The Gemini, which was previously named the Western Flyer, is shown in Anacortes,… (Kevin Bailey )
John Steinbeck couldn't find a boat and he needed one desperately. His marriage was in trouble. People in his hometown were vilifying him as a communist rabble-rouser. He figured a sea expedition with his wife, Carol, and marine biologist buddy Ed Ricketts would be just the thing.
They chartered a 76-foot sardine boat called the Western Flyer. Over six weeks in 1940, they and a four-man crew chugged from Monterey to the Mexican coast, where they caroused in waterfront bars, poked through tide pools, identified dozens of new species of sea life and collaborated on "Sea of Cortez," a pioneering work of ecology still read by budding ocean researchers.
Time has been less kind to the Western Flyer. The battered old tub, which has been called one of the most famous boats in American nonfiction, has sunk twice in the last five months and is still underwater off a dock in Anacortes, Wash. Even worse, to some Steinbeck fans, its owner wants to hoist it up, truck it nearly 1,000 miles and make it the centerpiece of a boutique hotel he's planning in downtown Salinas.
Gerry Kehoe, a developer who speaks with the lilting brogue of his native Ireland, says the boat would be a crucial attraction in a sluggish downtown already anchored by the National Steinbeck Center. The Western Flyer would float on an indoor moat, surrounded by an envisioned extension to Kehoe's vintage brick building. Couples would dine at tables on deck.
"It's anticipated that people would walk the couple of blocks from the museum to come see the boat, free of charge," he said, adding that tourists drawn to the Western Flyer would spend $15 million yearly at local businesses.
"It's an American treasure," he said. "It's Steinbeck's hometown. It's appropriate."
Kehoe's critics say it's crazy. Some cast the boat's misfortunes as only a little less tragic than those of Steinbeck's Okies.
"It's been a disaster ever since Kehoe bought it," said Bob Enea, who led a group that tried to acquire the Western Flyer and set it up as a floating museum in Monterey Bay.
Enea's uncle, Tony Berry, was owner and captain when the Steinbecks and Ricketts climbed aboard. Another uncle, "Sparky" Enea, was first mate and cook.
Kehoe "bought the boat and pretty much destroyed it," said Enea, whose Western Flyer Project raised about $10,000. "The electrical systems and engine are ruined. The salt water has probably eaten away the mahogany in the galley."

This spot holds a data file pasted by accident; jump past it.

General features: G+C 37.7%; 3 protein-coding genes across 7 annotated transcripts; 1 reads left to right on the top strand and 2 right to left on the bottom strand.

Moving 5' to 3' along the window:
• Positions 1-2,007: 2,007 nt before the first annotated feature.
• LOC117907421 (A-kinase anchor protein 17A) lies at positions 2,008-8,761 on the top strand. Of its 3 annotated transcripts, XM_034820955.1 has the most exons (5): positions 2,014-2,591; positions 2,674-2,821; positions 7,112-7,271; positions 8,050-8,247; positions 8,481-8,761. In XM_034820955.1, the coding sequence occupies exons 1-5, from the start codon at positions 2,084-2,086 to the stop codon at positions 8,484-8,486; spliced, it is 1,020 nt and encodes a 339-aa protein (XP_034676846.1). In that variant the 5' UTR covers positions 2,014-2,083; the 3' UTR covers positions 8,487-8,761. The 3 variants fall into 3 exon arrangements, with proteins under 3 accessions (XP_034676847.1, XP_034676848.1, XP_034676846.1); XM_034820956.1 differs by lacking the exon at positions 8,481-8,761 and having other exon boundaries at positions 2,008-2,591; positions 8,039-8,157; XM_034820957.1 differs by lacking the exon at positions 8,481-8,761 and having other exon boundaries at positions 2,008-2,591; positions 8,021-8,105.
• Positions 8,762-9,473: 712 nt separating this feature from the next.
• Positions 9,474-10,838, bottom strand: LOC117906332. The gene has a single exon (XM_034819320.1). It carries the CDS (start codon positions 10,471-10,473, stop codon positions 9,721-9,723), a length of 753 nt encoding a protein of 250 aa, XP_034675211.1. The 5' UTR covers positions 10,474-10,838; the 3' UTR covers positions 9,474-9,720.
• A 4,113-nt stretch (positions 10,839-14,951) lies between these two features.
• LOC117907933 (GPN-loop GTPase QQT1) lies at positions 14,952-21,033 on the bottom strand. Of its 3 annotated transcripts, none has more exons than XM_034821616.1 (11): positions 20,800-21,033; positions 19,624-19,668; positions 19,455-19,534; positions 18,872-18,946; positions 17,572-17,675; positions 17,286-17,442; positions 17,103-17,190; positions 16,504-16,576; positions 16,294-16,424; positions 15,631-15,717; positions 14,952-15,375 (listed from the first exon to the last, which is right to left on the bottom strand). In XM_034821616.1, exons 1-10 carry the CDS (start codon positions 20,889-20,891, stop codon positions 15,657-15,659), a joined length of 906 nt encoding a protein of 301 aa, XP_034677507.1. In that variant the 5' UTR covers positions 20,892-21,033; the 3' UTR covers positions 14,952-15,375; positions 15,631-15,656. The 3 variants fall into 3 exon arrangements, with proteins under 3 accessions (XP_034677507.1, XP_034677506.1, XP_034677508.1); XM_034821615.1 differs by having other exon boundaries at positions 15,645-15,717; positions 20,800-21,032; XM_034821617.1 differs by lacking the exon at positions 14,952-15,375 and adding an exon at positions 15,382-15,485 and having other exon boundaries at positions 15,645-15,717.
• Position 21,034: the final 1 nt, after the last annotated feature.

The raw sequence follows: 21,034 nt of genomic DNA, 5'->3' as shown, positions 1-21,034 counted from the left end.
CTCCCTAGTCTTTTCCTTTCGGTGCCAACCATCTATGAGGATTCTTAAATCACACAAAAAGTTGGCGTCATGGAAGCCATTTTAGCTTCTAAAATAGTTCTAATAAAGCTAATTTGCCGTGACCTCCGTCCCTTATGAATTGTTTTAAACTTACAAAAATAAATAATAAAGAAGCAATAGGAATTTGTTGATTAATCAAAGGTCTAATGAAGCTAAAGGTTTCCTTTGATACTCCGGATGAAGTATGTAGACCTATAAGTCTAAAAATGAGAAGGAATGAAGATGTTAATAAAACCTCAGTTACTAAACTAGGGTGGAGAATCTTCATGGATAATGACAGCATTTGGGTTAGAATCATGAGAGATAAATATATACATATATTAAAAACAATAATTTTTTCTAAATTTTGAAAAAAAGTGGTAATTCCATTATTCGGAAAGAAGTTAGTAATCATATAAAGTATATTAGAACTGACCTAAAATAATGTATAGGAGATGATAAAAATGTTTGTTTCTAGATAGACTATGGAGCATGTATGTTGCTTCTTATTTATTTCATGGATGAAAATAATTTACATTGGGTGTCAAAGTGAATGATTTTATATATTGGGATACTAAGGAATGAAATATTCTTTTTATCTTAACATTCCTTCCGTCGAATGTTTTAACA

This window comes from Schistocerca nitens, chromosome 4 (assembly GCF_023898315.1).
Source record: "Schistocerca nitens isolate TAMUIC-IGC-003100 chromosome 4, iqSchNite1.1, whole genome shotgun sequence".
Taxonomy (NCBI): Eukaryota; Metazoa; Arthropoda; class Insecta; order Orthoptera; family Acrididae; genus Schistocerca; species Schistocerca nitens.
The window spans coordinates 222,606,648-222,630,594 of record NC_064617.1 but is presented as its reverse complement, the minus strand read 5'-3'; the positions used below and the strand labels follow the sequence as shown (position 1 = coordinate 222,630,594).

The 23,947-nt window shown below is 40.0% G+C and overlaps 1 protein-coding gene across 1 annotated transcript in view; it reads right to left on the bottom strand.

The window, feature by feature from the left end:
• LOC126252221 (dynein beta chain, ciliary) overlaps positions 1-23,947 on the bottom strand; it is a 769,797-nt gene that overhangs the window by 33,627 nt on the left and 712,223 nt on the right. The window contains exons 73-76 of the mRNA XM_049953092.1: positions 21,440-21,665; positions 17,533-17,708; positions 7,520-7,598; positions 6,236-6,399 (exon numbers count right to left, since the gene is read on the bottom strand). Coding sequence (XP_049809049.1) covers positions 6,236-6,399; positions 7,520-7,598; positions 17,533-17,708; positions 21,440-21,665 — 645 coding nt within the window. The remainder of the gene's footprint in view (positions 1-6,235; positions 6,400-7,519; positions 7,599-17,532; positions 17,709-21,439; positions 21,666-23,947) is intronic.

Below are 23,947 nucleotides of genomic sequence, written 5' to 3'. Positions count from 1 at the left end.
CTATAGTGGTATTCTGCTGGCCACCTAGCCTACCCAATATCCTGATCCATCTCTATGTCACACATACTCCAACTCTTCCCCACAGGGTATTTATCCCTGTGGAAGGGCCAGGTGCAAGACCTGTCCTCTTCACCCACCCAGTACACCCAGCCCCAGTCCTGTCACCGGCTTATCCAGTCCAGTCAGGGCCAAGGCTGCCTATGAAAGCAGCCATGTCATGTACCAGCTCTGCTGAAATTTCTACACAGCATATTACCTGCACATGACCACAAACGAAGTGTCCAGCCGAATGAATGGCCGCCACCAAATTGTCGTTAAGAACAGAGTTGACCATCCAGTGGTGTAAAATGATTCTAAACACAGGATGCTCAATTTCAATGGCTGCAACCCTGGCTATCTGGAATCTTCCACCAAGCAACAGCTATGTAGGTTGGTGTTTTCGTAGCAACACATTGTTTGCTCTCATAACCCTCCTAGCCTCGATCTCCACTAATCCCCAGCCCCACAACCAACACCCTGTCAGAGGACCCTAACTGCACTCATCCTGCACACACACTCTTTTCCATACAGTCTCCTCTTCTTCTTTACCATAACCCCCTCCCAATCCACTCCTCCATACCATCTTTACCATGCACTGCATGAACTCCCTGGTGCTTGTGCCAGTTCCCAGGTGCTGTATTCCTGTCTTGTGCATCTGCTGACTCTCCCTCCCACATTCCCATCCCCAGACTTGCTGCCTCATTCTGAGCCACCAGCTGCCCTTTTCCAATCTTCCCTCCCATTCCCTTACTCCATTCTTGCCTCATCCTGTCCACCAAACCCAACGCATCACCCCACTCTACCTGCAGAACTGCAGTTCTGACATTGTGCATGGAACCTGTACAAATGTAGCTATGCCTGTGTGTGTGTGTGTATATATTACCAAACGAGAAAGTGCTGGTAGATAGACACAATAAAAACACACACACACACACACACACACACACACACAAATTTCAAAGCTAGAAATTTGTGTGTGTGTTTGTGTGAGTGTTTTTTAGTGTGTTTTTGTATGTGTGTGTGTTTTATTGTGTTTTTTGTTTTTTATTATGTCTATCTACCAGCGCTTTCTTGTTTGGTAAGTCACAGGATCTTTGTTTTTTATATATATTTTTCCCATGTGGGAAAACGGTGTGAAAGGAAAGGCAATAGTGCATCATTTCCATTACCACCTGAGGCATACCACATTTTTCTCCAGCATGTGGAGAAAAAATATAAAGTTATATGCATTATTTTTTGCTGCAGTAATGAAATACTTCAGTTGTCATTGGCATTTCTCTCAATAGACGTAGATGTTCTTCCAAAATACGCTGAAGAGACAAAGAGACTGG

Kehoe owns at least three properties in downtown Salinas. For three years, he has been developing a complex of nightclubs and restaurants in a vacant bank building. He said part of it will open in about a month.
About 10 years ago, Kehoe planned three 14-story towers in downtown Salinas that would have included a hotel and 500 condominiums. It went nowhere, he said, because banks were reluctant to finance upscale development in a "tertiary market."
"We gallantly failed," he said. "We make no bones about it."
Whether the long-retired Western Flyer will fare any better is an open question.
Years ago, it was renamed Gemini and cruised for salmon in the immense swells of the Bering Sea. Now some experts wonder whether it can face the rigors of a road trip.
"Moving it by truck could put stresses on it that it might not be able to take," said Allen Petrich, a maritime historian whose grandfather owned the Washington shipyard that built the Western Flyer in 1937.
Salinas Mayor Joe Gunter, a retired police detective, said he wanted more evidence before drawing any conclusions.
"It'll be interesting to see how they plan to pull it off," he said. "I'll believe any of this when I see the boat arrive."
Kehoe said he's undeterred. "Sometimes," he said, "city fathers don't understand the value of something like this."
In 1940, nobody in Monterey's then-vast fishing fleet wanted to rent Steinbeck or Ricketts a boat. Ricketts was an eccentric who predicted — correctly — that overfishing would kill the sardine business. Steinbeck was famous, but books such as "The Grapes of Wrath" were banned in Salinas.
"He was kind of at war with the class structure there," said Kevin Bailey, a retired fisheries biologist in Seattle who grew up in Salinas and is writing a book about the Western Flyer. "I remember my parents accusing him of every bad thing you can think of."
While Monterey's seafront and Cannery Row today are all-Steinbeck-all-the-time, the tight-knit sardine community didn't know what to make of him or Ricketts in 1940.
"They didn't even listen to us," Steinbeck later wrote, "because they couldn't quite believe we existed. We were obviously ridiculous."